China’s central bank allowed the yuan to fall below a key defensive line on the first trading day after its inclusion as a “hard currency” in the International Monetary Fund’s basket.
The People’s Bank of China set the mid-price of the yuan against the US dollar at 6.7008 on Monday, falling below the 6.70 line it had guarded in the last few months and fanning speculation it would allow deeper depreciation with the yuan’s inclusion in the IMF’s Special Drawing Rights.
The 0.3 per cent depreciation, or 230 basis point change, from the previous trading day on September 30, could also indicate the central bank was growing more concerned about the country’s foreign exchange reserves, which fell for a third month in a row in September to a five-year low of US$3.17 trillion.
With the US Federal Reserve still likely to raise interest rates and Beijing banning investors from speculating on prime city properties, the pressure on the yuan to weaken and the urge for investors to move money abroad would only grow, analysts said.
“The yuan is set to continue weakening this year and next year,” UBS Wealth Management chief China economist Hu Yifan said. “It seems the central bank has recognised that a gradual and modest depreciation of the yuan is, temporarily, acceptable,” Hu said. “While in theory, yuan depreciation and capital flight can reinforce each other, China can cut the link by beefing up capital controls.”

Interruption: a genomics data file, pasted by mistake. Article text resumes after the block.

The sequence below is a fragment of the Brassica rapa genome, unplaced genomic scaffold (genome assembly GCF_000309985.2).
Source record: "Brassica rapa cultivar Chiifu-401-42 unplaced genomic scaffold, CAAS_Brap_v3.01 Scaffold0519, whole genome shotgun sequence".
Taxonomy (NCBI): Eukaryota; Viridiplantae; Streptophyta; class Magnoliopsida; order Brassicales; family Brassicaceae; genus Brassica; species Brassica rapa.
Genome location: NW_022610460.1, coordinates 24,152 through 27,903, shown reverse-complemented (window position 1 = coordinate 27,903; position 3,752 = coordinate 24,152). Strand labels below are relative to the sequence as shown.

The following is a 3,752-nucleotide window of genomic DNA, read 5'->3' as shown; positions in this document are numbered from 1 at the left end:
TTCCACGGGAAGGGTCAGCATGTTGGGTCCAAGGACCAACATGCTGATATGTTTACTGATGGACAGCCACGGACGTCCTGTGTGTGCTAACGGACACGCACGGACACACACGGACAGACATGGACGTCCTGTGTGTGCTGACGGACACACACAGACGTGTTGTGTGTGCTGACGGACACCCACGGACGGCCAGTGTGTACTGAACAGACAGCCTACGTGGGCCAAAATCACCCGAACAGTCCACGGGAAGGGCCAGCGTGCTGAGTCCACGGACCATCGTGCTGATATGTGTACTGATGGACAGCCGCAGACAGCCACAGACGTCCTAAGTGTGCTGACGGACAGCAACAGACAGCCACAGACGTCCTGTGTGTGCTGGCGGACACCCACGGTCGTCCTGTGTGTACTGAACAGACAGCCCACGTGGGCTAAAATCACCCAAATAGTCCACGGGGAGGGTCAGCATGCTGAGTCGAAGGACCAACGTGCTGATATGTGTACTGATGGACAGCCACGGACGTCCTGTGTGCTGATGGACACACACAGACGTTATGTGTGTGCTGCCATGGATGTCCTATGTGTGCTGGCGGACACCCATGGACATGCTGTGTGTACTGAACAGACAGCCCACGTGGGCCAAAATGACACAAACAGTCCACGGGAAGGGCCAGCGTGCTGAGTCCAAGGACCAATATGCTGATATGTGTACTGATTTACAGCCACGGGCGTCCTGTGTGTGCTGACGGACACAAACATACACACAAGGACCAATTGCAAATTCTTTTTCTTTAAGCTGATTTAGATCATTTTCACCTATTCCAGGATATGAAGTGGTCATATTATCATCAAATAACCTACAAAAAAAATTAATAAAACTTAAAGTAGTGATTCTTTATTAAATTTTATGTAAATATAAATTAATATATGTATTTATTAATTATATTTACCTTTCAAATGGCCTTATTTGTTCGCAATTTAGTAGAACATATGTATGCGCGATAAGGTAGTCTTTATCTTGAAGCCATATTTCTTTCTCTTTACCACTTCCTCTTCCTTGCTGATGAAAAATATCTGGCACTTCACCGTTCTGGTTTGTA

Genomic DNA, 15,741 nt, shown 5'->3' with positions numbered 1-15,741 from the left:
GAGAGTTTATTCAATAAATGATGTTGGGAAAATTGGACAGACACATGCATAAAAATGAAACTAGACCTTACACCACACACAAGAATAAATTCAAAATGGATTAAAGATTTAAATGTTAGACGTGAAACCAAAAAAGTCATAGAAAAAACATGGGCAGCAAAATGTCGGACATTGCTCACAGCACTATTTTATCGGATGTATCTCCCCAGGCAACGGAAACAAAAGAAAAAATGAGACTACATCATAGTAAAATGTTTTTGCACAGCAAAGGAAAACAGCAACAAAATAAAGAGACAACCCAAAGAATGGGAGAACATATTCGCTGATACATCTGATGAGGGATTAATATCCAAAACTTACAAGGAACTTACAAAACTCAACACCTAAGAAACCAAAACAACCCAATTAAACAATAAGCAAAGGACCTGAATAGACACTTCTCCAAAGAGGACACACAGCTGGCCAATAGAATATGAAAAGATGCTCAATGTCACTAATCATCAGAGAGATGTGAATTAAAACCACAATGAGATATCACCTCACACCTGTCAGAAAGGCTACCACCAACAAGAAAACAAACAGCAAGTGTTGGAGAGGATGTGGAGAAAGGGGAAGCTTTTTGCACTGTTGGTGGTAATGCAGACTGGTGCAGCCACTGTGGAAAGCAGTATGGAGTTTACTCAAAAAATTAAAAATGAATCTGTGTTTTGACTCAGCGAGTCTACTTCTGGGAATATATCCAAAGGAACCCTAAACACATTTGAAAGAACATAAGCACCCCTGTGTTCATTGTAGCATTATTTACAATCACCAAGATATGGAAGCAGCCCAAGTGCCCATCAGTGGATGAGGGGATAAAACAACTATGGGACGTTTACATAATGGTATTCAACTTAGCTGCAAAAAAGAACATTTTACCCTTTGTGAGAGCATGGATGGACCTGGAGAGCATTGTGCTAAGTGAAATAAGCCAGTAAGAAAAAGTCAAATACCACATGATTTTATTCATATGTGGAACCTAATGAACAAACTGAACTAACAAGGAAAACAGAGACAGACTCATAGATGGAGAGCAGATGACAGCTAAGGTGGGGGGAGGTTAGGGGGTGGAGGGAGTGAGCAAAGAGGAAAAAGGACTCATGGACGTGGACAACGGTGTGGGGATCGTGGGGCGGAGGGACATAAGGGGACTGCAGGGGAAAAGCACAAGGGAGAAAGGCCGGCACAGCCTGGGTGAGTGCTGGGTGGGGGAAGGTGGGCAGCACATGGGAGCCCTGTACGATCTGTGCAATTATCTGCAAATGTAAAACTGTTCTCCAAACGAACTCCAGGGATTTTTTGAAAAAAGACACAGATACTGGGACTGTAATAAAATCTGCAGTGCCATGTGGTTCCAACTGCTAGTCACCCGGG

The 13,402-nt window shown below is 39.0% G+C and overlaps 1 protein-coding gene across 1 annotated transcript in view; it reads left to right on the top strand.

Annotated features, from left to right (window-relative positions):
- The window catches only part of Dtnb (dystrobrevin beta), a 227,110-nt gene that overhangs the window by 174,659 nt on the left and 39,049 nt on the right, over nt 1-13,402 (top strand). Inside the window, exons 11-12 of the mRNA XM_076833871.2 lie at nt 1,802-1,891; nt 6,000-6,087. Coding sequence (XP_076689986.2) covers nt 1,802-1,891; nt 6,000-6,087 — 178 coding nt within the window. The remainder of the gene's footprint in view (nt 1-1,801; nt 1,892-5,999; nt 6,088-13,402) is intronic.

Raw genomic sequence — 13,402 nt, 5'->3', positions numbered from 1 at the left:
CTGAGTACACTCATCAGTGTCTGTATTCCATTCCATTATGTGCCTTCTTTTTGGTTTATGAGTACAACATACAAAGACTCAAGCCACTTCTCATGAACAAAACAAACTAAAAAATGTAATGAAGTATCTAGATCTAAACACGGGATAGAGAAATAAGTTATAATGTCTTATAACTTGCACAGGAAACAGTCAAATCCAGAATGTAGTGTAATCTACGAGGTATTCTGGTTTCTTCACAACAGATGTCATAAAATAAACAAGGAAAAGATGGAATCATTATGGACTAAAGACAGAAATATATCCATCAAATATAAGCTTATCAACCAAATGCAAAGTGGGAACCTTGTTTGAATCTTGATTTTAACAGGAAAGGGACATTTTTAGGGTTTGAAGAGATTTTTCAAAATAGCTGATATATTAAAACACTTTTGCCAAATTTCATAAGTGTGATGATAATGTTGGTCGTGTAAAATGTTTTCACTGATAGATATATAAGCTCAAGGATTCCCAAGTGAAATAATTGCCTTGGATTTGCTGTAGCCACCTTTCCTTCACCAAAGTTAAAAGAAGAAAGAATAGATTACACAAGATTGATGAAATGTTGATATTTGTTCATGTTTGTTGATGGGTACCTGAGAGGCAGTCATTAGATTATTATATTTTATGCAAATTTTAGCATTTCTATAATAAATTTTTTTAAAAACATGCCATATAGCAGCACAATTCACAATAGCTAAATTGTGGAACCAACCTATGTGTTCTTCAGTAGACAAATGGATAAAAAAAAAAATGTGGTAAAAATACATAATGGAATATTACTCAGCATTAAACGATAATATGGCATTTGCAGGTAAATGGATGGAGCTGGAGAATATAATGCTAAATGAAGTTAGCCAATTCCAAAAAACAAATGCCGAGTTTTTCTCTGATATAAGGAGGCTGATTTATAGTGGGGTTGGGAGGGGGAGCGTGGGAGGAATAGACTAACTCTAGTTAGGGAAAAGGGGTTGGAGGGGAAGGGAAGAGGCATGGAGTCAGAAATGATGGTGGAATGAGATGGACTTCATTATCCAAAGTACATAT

Hu forecast the yuan would be traded at 6.80 to the dollar by the end of the year, breaking through another psychological barrier.
In June, Reuters reported that China could allow the yuan to fall to 6.80 to the US dollar by December, resulting in some short-term market volatility. The central bank responded with a strongly worded statement saying such reports misled markets and helped speculators to “short” the yuan.
China Merchants Bank analyst Liu Dongliang said the yuan’s fall below 6.70 would have a “relatively large psychological impact on the market and could be read as the central bank giving up its grip over the position”.
“The ‘iron bottom’ [of the yuan’s value], which has been defended in the last three months, is gone, and yuan exchange rate volatility has entered a new stage,” Liu wrote.
But he projected the central bank would step in again to defend the currency at 6.72-6.73 and if “one-way” movements became too obvious.
Shen Minggao, chief economist of CEMB Group, a research agency affiliated with Chinese financial news publication Caixin, said the central bank would continue to struggle to defend the yuan’s value by burning through the country’s reserves.
“The biggest problem with the current policy is that the central bank controls capital outflow, but it doesn’t bring in capital inflows,” Shen said, a former Citigroup chief China economist.
Additional reporting by Wendy Wu